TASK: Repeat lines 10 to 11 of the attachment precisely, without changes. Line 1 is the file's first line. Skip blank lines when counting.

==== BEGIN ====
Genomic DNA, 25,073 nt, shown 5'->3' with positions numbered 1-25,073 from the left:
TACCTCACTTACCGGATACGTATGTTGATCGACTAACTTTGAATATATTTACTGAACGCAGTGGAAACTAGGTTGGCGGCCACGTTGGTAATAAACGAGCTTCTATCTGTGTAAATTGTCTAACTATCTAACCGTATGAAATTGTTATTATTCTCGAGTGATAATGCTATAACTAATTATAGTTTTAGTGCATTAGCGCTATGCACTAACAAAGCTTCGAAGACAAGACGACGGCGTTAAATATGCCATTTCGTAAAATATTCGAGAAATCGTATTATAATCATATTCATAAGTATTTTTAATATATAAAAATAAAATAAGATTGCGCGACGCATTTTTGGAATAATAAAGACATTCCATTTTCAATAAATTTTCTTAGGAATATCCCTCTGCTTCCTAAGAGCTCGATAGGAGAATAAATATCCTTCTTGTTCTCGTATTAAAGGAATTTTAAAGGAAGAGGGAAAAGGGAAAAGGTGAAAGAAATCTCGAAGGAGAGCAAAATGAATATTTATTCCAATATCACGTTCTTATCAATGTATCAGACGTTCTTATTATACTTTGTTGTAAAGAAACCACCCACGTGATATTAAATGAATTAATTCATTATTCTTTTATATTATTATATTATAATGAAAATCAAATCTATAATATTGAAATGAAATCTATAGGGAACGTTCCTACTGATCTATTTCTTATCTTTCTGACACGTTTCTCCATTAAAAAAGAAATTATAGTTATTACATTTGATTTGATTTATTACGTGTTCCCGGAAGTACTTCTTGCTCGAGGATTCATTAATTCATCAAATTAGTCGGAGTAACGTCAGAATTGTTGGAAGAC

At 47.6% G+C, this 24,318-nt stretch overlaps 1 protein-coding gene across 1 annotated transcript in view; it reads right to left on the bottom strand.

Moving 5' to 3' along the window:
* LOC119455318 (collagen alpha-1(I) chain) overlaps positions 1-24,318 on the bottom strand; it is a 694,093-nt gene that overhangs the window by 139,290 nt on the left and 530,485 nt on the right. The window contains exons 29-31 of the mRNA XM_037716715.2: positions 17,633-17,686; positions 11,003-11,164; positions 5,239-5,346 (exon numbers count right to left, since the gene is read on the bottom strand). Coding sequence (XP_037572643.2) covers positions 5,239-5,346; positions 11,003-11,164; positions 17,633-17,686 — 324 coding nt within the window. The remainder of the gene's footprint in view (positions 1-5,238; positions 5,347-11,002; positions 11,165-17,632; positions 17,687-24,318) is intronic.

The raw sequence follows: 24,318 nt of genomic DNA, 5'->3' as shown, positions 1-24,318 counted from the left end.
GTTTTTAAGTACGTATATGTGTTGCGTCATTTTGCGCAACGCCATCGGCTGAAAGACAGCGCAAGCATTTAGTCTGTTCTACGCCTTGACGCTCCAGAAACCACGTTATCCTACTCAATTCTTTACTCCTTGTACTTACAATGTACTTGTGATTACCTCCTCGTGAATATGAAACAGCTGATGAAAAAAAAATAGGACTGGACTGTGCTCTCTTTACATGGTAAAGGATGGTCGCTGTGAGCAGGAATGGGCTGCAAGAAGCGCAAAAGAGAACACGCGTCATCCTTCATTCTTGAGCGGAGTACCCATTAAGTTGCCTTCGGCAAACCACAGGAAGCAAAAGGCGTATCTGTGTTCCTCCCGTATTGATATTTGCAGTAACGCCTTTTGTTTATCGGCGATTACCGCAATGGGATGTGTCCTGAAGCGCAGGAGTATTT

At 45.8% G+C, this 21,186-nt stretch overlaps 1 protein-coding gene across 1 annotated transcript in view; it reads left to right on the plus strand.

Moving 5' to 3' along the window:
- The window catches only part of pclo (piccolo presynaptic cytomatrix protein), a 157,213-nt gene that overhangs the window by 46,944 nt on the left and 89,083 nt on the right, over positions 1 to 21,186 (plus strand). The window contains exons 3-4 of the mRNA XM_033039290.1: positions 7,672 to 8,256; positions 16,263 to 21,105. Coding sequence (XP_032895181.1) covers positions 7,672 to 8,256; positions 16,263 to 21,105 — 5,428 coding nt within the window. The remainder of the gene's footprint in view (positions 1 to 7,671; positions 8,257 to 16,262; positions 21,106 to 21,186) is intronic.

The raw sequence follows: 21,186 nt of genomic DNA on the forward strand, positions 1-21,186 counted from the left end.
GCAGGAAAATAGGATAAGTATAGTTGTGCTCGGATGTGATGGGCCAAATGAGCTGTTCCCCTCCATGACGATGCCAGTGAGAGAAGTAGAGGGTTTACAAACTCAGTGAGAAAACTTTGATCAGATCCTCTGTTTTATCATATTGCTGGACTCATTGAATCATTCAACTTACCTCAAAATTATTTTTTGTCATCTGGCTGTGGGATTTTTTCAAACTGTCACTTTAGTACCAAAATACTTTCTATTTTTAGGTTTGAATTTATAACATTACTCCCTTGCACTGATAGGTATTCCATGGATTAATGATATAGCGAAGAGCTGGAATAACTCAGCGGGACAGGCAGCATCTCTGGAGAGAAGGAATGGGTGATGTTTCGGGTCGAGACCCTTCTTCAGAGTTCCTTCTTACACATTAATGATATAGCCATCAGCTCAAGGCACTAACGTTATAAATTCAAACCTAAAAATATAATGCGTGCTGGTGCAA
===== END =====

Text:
- The window catches only part of pclo (piccolo presynaptic cytomatrix protein), a 157,213-nt gene that overhangs the window by 46,944 nt on the left and 89,083 nt on the right, over positions 1 to 21,186 (plus strand). The window contains exons 3-4 of the mRNA XM_033039290.1: positions 7,672 to 8,256; positions 16,263 to 21,105. Coding sequence (XP_032895181.1) covers positions 7,672 to 8,256; positions 16,263 to 21,105 — 5,428 coding nt within the window. The remainder of the gene's footprint in view (positions 1 to 7,671; positions 8,257 to 16,262; positions 21,106 to 21,186) is intronic.

The raw sequence follows: 21,186 nt of genomic DNA on the forward strand, positions 1-21,186 counted from the left end.